Former Fox News host Glenn Beck is a CIA operative

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Former Fox News host Glenn Beck is a CIA operative

A longtime opponent of the media in all its forms, Jones has also cooked up conspiracy theories about fellow radio hosts. In a 2011 Rolling Stone profile, Alexander Zaitchik wrote that “Jones draws a bigger audience online than Rush Limbaugh and Glenn Beck combined – and his conspiracy-laced rants make the two hosts sound like tea-sipping NPR hosts on Zoloft.”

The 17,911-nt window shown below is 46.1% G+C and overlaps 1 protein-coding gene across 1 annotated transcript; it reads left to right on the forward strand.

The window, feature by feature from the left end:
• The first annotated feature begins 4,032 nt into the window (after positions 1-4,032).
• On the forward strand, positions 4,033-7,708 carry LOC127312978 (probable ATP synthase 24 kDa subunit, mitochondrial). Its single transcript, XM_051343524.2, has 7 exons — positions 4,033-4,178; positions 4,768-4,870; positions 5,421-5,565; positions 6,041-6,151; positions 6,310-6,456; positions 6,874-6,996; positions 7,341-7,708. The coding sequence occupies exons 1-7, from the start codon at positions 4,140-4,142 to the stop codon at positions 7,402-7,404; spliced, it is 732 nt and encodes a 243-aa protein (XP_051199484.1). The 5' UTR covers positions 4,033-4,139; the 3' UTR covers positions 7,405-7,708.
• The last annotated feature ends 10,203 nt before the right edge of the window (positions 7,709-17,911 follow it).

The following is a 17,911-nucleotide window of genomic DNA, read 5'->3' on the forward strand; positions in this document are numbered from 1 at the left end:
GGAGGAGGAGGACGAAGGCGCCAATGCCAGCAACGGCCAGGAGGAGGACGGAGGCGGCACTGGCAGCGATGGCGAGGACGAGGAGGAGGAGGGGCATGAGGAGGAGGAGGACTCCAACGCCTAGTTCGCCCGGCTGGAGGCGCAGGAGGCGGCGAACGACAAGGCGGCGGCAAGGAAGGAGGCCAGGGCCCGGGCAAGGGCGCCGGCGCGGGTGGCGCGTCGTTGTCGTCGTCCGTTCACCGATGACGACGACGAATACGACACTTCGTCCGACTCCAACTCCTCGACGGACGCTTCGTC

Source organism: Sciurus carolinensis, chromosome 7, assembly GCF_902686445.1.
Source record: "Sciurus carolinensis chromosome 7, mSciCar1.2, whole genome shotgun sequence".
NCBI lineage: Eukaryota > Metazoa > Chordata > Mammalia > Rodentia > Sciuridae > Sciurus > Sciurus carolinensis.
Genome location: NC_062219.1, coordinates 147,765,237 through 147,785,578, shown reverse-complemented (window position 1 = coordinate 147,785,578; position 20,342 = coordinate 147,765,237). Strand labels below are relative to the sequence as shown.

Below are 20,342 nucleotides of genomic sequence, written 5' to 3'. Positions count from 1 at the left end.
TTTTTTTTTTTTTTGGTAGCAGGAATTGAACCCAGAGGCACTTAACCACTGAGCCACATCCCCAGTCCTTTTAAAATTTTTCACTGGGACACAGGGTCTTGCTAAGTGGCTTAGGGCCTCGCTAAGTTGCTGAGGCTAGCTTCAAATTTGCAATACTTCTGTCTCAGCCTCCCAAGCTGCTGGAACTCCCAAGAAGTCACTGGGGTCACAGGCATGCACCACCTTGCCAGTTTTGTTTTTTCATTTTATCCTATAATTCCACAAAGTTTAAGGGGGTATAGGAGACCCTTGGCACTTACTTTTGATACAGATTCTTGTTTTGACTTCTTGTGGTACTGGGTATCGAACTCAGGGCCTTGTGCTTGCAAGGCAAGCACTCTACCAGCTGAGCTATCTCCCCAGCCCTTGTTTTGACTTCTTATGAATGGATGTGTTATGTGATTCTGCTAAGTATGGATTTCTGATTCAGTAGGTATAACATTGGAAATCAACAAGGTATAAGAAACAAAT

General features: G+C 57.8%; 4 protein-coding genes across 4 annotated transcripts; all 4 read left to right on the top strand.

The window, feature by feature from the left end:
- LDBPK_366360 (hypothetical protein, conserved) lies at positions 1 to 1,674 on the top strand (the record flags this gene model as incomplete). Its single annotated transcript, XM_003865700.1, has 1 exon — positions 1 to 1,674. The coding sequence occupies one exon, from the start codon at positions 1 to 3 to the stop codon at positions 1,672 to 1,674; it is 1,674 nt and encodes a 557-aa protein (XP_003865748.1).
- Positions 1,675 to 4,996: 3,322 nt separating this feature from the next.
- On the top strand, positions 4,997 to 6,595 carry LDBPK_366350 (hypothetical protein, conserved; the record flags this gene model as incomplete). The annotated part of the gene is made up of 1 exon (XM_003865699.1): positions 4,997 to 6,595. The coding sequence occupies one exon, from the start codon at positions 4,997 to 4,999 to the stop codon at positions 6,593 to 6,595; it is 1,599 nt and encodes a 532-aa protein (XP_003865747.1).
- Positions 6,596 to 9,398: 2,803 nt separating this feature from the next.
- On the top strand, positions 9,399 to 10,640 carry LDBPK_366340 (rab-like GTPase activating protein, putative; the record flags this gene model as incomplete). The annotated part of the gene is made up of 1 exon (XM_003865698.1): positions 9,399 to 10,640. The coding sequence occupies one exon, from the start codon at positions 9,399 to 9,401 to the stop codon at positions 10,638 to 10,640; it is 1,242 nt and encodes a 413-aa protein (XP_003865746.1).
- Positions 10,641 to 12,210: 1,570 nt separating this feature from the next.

While Beck has since stepped back from the divisive rhetoric that made him famous, Jones has doubled down, accusing his fellow right-wing talk-show host of “stealing his ideas, guests and research.” In April 2014, Jones posted a video on his YouTube channel attacking Beck, saying Beck worked as an “Obama agent” and his staff office is a “CIA/FBI substation.” He added that this might be a recent development. “If he wasn’t always a spook, he was brought in by them over the last four years,” Jones said. In December, Beck, who had been interviewed the previous month for the New York Times Magazine article, titled “Glenn Beck Is Sorry About All That,” mentioned that Jones believed he was “a CIA operative that helped orchestrate the cover up of 9/11” and added that his accuser is “a really spooky guy, and you just have to be careful” – this from the man who made prepping a national pastime